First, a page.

As part of my ongoing conservation treatment plan, I have been asked to address the needs of the Special Collections popular and regularly consulted pamphlet series. We are all used to seeing, and using, pamphlets as part of our everyday lives, whether they are marketing the latest products, persuading us how to vote (you may see a lot more of these pamphlets in the coming months!), or why we should be eating healthier. However, the use of pamphlets is by no means new, and has been around for centuries, becoming widely used with the invention of the printing press. Then, as now, they were an effective, low cost and simple means by which to distribute information to a large audience, often being used for propaganda purposes, whether religious or political.
But what exactly is a pamphlet? Thankfully, following their 1964 General Conference, UNESCO provided us all with a handy classification. A pamphlet can be defined as “a non periodical printed publication of at least 5 pages but not more than 48 pages, exclusive of the cover pages, published in a particular country and made available to the public”. Anything with more than 48 pages would be classed a book. And with that cleared up…
Pamphlets, when they are first produced, will usually be held loosely together along the inner margin. However, many of the pamphlets in the collection have, at some point in the past, been bound together to create larger volumes. Although this does have benefits, allowing them to be more easily shelved, accessed and consulted, there are now a number of associated conservation issues with these volumes. These have ranged from surface dirt through to detached or loose cover boards and/or detached or partially detached spines.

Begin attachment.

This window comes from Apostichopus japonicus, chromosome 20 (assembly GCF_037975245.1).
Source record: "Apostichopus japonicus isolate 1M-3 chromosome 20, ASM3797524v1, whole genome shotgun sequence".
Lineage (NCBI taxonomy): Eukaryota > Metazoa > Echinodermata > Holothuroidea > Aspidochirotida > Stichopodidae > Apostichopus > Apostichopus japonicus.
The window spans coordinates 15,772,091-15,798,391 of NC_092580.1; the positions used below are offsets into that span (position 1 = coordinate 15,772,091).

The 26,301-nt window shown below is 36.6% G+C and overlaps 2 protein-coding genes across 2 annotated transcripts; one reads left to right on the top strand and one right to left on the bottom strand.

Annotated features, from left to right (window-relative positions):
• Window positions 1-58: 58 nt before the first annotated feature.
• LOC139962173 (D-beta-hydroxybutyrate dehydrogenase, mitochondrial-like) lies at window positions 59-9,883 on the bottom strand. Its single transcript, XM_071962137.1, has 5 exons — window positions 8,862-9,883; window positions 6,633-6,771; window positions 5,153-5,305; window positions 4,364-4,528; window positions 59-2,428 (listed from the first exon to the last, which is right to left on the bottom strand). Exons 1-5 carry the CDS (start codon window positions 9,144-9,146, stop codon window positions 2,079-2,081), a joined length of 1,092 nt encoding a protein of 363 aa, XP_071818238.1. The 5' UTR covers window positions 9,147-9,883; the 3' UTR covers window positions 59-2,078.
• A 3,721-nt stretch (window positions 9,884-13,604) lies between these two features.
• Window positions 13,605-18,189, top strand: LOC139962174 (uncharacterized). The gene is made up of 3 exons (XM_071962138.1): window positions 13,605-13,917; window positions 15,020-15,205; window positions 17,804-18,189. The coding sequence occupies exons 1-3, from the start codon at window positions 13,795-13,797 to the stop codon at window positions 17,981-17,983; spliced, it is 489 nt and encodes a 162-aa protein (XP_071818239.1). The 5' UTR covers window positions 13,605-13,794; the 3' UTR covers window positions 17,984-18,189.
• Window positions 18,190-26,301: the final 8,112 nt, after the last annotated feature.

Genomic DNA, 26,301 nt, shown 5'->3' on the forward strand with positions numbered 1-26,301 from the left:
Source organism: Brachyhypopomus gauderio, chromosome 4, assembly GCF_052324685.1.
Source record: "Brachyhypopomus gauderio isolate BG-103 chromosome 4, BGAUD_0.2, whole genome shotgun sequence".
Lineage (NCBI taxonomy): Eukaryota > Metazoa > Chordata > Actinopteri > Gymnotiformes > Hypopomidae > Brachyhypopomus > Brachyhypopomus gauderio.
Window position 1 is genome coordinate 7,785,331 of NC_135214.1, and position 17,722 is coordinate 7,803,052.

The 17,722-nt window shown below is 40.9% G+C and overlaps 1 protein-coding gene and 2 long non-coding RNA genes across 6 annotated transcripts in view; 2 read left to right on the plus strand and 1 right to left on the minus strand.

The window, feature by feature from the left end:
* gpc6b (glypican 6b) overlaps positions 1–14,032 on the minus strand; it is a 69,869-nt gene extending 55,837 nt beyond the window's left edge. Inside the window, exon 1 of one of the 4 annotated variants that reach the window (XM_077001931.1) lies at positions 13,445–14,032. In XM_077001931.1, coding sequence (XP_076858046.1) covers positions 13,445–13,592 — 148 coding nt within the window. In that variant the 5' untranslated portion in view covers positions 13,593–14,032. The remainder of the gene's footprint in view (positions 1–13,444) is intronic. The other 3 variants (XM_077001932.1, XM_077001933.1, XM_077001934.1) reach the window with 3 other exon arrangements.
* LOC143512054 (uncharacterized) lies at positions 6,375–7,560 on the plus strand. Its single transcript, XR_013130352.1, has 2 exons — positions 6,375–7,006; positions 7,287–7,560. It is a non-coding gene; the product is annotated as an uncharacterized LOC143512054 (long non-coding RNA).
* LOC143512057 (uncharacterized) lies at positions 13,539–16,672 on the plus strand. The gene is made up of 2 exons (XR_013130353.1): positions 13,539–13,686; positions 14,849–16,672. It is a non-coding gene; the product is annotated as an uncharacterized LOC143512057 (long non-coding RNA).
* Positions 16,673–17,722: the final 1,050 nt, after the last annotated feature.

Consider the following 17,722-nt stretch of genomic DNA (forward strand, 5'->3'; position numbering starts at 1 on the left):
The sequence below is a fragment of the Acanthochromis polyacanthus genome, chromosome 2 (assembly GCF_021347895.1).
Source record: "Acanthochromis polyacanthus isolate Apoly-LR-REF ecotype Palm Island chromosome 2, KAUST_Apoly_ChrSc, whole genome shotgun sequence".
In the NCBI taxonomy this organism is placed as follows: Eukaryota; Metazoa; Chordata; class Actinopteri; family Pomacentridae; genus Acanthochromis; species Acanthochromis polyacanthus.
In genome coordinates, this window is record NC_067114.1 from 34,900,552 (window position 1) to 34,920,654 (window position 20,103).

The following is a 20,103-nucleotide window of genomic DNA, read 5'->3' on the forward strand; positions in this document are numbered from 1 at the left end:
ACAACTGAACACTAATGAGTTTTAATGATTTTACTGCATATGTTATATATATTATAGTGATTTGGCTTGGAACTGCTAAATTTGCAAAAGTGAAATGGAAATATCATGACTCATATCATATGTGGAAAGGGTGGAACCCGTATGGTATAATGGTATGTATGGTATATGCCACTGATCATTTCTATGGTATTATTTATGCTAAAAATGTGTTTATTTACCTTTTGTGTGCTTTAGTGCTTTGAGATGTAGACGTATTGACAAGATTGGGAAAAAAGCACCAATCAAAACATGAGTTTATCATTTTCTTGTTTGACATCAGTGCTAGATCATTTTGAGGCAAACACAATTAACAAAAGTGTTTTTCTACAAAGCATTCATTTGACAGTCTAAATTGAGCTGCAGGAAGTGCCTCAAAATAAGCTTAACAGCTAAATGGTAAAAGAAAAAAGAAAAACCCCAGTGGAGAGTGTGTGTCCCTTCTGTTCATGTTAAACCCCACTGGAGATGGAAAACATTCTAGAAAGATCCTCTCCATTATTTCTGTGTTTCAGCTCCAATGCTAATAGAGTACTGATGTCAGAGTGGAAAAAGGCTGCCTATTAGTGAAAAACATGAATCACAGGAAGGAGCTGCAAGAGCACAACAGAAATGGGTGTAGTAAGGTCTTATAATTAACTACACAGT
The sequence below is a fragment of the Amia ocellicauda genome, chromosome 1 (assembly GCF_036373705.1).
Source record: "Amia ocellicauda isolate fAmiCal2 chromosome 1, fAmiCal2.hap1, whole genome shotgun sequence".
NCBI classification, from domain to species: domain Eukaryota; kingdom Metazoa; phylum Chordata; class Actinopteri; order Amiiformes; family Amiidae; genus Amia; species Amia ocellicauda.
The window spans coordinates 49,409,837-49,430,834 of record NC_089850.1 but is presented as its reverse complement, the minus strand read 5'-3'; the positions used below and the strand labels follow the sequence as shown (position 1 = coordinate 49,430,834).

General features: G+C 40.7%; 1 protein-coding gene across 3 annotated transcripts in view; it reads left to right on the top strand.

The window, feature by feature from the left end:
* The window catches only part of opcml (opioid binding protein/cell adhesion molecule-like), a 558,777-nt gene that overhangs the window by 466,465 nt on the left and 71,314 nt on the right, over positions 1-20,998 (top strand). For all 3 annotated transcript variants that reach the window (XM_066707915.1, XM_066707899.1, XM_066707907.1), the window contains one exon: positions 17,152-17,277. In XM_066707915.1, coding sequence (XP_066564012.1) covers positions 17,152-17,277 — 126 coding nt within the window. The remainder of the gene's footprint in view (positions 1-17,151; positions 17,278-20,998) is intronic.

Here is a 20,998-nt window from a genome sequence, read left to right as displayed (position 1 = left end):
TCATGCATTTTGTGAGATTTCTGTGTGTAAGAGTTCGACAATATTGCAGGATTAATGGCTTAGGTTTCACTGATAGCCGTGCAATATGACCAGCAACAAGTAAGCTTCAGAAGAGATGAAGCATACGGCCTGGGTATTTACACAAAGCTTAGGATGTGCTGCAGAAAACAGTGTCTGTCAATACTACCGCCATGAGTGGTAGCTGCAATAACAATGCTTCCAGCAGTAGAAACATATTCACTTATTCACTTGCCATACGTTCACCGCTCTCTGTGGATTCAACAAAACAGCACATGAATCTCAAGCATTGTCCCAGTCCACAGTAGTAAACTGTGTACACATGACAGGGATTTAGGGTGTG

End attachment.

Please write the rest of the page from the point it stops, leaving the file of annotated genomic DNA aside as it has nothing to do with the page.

Prior to undertaking any interventive conservation treatment, the volumes were surface cleaned. Many of the pamphlets which have been bound together are different sizes, resulting in irregular edges to the textblock. This has allowed surface dirt to collect between the pages and page edges, as the image amply demonstrates. Firstly, the volumes are lightly cleaned with a soft brush along the textblock edges to remove any loose dirt, before a smoke sponge (made using vulcanised natural rubber) is used to reduce the surface dirt affecting the pages.
If the volume’s boards have become detached, or are loose, I am, in most cases, able to reattach the board, or reinforce the inner join, with the use of Japanese tissue (a thin, strong paper which comes in varying thicknesses depending on the repair required) and wheat starch paste.
The reattachment of the spine is slightly more involved, as it requires accurately measuring and fitting a new spine hollow – these create a gap or ’hollow’ between the spine and the textblock, reducing pressure on the binding. Using acid-free paper and paste (a combination of wheat starch paste and a stronger Evacon adhesive), the new hollow is first adhered to the textblock upon which the spine piece can then be positioned and pasted in place. Although, judging by the picture, it appears that a horrible accident has befallen the poor object; bandages can be used to ensure that there remains good contact between the new spine hollow and the textblock/spine piece whilst drying.
So next time you see a discarded and unlooked at pamphlet, give a thought to their long history and importance in spreading the word, allowing people a platform to express their thoughts and beliefs in the pre-television and internet era.
Post by Emma Davey, Conservation Officer